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Data security experts say the first step to ensure that a vendor is a worthy business partner is performing due diligence.
Before inking a deal, a company should verify that a vendor has a business continuity plan that specifies its data backup measures. The vendor also should be able to demonstrate how quickly it can resume business after a data breach or other peril interrupts operations, experts said.
Companies also should obtain a security assessment of the vendor, experts said.
"More vendors are doing their own security assessment, and that will suffice" if the vendor arranges for a qualified expert to conduct it, noted David J. Navetta, managing member of InfoSecCompliance L.L.C. of Denver. That way, the vendor does not "have to reinvent the wheel every time they enter a transaction."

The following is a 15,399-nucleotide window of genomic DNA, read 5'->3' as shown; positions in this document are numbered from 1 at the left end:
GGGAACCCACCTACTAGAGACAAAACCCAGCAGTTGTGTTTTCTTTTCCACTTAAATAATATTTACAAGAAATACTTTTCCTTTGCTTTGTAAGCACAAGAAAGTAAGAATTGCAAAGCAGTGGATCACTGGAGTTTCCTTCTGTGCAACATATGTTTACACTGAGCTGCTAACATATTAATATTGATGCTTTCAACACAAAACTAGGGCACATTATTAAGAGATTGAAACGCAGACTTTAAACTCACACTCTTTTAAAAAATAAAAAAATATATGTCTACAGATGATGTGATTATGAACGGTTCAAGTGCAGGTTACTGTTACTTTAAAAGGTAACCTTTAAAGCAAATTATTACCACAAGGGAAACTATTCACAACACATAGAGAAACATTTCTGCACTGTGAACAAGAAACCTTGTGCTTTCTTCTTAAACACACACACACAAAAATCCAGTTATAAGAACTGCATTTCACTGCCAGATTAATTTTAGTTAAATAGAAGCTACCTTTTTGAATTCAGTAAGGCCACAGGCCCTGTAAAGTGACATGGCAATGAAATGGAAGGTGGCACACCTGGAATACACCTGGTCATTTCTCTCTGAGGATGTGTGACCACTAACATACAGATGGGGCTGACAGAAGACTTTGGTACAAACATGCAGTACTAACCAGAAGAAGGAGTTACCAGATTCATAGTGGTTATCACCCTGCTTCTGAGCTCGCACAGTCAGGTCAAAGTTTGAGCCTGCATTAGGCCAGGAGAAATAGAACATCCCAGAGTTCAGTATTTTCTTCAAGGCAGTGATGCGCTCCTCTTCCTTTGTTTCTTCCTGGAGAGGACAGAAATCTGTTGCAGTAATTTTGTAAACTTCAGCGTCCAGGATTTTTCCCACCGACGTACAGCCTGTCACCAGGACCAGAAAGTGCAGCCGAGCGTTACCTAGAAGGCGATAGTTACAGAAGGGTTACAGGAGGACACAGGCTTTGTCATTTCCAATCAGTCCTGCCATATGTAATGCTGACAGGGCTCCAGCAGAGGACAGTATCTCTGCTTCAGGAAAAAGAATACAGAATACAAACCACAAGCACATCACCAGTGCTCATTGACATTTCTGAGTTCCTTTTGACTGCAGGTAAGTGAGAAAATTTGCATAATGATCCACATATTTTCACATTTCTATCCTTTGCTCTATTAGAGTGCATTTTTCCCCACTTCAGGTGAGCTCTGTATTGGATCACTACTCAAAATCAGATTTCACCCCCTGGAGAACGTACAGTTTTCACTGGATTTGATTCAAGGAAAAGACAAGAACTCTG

Companies should understand, however, that a security assessment firm could use one of several standards to assess a vendor's security because there is no universal standard.
Commonly used security standards, though, are the Statement on Auditing Standards No. 70 issued by the New York-based American Institute of Certified Public Accountants; standard 17799 from the Geneva, Switzerland-based International Organization for Standardization; and the Control Objectives for Information and Related Technology standard, or COBIT, issued by the IT Governance Institute, a Rolling Meadows, Ill.-based research think tank.